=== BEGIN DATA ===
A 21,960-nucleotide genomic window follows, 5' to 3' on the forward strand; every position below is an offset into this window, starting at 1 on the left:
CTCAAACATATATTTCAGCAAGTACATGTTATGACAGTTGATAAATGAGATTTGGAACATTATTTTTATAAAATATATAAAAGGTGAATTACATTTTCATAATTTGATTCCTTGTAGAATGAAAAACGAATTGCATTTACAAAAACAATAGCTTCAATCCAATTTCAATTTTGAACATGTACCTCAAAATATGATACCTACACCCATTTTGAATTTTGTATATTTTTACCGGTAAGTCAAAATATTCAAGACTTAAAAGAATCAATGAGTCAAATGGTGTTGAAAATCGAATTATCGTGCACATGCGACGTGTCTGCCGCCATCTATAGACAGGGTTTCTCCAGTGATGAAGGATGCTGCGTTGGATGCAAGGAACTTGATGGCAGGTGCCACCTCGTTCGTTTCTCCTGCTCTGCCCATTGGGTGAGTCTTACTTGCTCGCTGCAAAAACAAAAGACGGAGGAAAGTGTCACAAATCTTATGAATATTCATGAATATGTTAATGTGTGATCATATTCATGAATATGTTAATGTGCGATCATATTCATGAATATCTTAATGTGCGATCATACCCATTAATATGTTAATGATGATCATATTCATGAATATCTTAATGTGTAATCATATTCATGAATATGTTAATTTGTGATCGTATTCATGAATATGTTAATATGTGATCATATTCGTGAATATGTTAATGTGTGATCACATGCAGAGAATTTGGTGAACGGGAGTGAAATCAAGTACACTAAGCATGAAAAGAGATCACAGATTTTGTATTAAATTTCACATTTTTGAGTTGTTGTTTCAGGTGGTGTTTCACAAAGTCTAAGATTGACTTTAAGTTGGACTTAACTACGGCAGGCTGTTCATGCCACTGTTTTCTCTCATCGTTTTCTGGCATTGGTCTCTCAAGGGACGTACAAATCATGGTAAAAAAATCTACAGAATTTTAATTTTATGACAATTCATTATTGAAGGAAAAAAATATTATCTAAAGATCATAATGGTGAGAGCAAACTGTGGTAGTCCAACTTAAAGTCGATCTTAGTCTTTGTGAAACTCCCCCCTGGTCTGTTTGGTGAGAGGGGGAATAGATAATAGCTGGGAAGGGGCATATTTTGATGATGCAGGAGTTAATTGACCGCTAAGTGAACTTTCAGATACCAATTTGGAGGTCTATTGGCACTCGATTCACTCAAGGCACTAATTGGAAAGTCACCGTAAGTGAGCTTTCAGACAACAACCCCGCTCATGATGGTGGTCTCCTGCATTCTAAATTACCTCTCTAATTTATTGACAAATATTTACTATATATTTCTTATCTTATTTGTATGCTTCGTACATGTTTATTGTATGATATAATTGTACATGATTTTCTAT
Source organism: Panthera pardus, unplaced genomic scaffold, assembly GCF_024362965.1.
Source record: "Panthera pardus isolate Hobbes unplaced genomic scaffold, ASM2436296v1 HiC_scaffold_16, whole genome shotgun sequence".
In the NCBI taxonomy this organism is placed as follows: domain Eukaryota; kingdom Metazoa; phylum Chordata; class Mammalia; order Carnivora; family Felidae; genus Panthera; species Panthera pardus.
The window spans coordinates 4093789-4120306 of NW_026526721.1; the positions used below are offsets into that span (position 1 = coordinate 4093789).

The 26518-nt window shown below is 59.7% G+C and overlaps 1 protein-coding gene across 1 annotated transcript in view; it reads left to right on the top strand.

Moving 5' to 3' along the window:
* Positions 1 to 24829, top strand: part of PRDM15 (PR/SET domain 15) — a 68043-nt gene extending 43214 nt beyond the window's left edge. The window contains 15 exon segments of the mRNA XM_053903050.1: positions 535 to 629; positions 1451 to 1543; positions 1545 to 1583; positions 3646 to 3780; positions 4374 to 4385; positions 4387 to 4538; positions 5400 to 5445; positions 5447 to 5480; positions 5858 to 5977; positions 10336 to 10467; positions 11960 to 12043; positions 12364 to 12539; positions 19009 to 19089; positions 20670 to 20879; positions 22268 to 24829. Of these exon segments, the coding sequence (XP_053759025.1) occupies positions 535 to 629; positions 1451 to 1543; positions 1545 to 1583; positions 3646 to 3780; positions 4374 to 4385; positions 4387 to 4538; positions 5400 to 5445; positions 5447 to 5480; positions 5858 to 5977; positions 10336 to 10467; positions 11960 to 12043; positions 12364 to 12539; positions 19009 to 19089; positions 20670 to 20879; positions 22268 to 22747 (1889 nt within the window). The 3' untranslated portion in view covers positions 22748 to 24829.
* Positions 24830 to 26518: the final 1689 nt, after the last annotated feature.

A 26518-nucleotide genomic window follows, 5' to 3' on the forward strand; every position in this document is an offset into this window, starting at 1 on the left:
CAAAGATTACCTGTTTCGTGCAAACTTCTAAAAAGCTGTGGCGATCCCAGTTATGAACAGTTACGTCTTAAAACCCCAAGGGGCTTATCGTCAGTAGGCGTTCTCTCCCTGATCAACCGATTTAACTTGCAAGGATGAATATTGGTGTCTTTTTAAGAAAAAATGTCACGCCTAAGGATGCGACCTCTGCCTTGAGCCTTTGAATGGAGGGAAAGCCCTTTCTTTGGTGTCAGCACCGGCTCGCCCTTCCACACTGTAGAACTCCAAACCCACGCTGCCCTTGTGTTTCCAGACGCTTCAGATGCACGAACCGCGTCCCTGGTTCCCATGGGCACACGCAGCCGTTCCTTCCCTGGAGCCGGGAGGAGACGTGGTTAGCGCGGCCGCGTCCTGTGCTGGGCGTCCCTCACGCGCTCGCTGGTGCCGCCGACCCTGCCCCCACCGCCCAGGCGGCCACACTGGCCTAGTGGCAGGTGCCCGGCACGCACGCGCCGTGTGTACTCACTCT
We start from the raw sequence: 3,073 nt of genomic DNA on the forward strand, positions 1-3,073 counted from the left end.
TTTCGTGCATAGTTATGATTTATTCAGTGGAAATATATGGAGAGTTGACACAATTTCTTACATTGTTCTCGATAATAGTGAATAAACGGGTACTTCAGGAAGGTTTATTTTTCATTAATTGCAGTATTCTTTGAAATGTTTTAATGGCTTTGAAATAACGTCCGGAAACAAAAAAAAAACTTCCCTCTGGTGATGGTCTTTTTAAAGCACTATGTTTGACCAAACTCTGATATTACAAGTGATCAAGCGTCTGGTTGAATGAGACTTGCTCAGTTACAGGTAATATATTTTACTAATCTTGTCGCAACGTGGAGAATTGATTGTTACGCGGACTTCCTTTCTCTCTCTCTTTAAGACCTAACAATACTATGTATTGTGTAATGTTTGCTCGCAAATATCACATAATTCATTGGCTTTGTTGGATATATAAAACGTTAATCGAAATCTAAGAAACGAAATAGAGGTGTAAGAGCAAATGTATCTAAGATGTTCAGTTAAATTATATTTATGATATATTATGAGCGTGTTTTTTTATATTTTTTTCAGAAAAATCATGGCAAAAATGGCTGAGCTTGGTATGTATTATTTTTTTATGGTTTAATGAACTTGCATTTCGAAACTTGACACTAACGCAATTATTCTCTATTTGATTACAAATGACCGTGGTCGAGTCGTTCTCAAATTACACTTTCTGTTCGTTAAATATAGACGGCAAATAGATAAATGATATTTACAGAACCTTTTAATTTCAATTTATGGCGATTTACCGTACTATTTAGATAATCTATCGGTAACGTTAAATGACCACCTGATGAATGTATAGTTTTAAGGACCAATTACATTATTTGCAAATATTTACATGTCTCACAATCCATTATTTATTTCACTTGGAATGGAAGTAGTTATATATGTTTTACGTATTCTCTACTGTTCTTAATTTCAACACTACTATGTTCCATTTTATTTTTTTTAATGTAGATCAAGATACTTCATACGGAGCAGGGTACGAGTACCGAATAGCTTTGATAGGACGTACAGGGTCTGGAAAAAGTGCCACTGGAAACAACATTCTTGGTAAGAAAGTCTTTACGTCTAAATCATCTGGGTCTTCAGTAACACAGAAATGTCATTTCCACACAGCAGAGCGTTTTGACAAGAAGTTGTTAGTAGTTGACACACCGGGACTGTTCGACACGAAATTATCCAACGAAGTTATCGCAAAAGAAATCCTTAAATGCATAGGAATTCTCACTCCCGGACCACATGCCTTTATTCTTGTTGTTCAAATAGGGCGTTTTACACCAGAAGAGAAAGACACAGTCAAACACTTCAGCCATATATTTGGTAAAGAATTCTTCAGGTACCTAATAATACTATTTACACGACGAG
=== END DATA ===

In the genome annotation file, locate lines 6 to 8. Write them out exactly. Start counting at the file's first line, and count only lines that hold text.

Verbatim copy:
The window spans coordinates 4093789-4120306 of NW_026526721.1; the positions used below are offsets into that span (position 1 = coordinate 4093789).

The 26518-nt window shown below is 59.7% G+C and overlaps 1 protein-coding gene across 1 annotated transcript in view; it reads left to right on the top strand.

Moving 5' to 3' along the window: